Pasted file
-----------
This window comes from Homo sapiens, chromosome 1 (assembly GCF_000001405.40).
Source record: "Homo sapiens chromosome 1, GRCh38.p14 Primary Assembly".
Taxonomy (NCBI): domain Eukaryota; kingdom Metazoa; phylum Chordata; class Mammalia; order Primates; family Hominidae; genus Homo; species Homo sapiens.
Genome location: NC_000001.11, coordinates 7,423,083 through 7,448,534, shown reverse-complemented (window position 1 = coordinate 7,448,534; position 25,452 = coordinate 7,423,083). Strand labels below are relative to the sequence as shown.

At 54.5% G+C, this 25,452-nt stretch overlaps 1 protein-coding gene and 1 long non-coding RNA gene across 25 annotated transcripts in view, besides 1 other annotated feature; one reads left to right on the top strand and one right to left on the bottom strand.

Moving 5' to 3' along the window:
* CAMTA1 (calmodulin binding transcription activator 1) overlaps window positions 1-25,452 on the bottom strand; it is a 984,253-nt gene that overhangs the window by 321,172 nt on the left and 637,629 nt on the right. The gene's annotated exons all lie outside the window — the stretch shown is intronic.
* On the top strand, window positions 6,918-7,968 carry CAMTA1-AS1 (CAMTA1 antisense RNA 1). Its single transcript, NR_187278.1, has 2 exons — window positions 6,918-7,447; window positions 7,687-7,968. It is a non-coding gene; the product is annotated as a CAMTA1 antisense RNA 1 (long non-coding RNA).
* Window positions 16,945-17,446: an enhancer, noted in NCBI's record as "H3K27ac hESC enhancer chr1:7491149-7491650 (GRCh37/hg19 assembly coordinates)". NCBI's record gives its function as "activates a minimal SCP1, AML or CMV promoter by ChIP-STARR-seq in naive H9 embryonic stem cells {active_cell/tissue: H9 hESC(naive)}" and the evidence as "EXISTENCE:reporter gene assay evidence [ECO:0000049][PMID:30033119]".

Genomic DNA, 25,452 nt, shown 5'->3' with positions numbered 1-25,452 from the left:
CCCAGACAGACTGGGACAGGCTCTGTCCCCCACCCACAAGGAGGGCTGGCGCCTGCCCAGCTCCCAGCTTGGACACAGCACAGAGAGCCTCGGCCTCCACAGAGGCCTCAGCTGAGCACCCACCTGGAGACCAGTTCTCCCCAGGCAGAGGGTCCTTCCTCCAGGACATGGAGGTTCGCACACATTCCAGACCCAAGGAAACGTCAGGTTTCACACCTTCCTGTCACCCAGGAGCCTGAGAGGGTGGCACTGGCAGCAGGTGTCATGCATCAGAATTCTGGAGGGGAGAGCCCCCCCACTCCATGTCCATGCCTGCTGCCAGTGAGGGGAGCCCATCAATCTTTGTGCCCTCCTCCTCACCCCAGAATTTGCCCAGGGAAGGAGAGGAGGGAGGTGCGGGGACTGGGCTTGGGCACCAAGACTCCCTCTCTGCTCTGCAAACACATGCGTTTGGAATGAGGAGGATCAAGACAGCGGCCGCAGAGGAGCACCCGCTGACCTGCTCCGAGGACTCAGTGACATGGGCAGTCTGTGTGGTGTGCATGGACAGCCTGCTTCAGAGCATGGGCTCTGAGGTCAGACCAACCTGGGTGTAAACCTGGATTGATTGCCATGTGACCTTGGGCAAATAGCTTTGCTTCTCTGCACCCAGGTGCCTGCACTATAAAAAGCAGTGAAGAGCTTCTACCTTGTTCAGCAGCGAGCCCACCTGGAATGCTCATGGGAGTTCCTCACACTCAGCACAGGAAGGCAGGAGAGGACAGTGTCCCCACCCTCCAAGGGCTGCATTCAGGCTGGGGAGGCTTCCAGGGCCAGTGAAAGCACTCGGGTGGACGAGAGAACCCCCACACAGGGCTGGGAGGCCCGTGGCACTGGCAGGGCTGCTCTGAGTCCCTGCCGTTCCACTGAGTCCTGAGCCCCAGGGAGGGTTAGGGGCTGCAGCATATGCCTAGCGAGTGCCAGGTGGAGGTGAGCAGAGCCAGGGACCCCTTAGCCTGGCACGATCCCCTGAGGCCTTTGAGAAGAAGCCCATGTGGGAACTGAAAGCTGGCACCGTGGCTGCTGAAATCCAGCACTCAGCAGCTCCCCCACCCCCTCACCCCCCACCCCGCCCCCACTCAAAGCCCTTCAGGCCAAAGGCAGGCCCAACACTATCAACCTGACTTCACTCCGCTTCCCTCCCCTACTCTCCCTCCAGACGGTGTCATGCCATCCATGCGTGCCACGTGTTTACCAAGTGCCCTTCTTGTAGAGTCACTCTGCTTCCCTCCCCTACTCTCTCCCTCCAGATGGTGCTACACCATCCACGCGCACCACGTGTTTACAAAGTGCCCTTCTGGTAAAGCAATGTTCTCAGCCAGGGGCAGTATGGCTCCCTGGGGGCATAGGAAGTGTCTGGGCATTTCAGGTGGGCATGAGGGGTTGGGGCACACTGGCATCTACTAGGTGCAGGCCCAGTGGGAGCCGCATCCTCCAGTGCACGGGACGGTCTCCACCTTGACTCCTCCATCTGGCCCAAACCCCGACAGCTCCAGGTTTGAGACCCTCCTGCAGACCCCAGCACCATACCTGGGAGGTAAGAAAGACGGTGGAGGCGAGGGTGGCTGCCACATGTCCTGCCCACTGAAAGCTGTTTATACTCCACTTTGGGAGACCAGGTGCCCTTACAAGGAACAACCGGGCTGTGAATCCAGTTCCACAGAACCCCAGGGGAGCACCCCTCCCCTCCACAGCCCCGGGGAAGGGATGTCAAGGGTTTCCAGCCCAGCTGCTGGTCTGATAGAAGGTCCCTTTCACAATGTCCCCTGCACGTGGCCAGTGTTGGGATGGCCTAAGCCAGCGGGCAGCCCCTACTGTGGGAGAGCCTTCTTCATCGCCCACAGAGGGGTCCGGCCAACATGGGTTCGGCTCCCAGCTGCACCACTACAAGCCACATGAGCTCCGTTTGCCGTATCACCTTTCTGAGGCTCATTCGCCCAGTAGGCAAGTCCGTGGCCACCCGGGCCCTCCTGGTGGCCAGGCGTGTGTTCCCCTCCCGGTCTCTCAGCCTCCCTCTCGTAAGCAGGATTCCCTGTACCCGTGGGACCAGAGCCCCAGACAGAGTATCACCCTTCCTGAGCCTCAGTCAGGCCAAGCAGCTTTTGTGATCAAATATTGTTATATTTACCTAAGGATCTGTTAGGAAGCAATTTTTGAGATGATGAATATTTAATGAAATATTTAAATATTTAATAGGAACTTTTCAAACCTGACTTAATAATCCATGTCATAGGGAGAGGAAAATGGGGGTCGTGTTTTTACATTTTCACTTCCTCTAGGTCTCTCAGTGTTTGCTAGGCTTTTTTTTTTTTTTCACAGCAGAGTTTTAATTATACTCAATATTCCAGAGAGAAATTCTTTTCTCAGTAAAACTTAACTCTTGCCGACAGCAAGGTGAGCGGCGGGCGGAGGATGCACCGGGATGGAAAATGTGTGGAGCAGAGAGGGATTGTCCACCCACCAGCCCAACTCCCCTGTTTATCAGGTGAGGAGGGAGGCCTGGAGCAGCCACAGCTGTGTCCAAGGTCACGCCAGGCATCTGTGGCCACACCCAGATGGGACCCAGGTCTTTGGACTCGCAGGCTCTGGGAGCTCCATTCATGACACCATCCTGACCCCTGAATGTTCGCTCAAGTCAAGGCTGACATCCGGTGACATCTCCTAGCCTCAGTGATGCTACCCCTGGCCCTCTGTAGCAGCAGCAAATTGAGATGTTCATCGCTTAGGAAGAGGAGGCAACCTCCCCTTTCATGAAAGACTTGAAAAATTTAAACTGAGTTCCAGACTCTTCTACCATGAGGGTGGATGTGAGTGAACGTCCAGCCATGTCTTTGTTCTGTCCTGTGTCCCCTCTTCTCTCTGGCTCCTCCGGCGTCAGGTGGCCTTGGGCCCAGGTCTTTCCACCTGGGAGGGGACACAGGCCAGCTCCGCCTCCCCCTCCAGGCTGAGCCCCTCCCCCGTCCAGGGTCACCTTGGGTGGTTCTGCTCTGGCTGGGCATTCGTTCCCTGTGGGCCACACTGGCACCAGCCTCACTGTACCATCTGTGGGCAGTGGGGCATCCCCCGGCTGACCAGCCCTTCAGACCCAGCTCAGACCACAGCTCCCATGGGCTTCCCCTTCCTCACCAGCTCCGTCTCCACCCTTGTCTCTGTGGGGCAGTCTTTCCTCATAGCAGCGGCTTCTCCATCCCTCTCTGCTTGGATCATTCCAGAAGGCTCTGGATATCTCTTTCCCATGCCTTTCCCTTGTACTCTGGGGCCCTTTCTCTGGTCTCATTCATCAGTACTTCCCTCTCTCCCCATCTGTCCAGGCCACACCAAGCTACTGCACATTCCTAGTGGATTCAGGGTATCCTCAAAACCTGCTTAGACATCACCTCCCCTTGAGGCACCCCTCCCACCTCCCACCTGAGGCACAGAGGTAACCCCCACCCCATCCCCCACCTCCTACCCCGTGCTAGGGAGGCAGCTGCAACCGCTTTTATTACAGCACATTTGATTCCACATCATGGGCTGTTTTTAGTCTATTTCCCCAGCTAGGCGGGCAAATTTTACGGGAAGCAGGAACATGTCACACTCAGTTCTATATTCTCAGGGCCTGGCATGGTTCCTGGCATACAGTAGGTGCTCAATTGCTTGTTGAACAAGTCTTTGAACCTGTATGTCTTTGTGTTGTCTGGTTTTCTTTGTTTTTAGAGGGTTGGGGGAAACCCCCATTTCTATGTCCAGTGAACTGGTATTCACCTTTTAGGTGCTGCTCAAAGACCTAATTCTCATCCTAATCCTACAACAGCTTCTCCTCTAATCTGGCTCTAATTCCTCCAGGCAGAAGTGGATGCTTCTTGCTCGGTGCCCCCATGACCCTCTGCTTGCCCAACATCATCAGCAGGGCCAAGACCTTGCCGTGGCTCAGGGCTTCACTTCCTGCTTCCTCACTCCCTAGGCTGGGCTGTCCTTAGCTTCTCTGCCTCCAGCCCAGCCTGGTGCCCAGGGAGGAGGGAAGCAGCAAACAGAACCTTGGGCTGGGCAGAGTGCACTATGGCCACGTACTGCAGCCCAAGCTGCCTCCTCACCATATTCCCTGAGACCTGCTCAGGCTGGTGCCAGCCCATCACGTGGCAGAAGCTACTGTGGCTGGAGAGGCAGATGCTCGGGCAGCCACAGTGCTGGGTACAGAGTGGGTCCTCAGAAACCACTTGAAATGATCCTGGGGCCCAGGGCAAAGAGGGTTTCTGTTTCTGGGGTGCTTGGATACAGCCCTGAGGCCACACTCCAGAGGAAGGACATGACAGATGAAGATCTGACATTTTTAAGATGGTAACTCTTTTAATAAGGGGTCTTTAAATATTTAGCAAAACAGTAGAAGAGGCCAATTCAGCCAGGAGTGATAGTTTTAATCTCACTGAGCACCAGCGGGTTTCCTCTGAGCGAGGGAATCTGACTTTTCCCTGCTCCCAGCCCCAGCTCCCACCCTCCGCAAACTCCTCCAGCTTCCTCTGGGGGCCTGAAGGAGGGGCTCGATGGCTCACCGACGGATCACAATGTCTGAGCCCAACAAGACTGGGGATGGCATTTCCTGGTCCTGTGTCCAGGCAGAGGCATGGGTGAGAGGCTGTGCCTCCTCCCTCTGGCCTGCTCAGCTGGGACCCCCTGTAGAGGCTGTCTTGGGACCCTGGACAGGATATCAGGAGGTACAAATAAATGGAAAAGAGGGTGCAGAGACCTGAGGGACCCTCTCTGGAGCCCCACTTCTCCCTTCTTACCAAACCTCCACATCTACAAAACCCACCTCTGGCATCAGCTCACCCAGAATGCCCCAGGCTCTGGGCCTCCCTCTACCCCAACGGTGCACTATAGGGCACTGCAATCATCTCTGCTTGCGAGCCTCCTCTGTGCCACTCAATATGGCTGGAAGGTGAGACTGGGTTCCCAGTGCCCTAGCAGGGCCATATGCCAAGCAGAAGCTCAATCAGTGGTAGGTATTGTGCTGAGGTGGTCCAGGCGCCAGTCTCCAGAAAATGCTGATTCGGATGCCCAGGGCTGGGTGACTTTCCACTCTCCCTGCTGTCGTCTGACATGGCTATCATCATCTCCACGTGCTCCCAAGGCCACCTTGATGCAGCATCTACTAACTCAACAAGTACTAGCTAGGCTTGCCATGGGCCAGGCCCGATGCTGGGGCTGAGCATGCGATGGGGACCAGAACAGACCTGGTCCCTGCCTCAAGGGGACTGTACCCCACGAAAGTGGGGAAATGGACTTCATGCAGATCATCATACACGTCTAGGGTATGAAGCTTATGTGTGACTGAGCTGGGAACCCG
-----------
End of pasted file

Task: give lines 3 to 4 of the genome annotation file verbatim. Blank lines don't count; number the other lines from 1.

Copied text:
Taxonomy (NCBI): domain Eukaryota; kingdom Metazoa; phylum Chordata; class Mammalia; order Primates; family Hominidae; genus Homo; species Homo sapiens.
Genome location: NC_000001.11, coordinates 7,423,083 through 7,448,534, shown reverse-complemented (window position 1 = coordinate 7,448,534; position 25,452 = coordinate 7,423,083). Strand labels below are relative to the sequence as shown.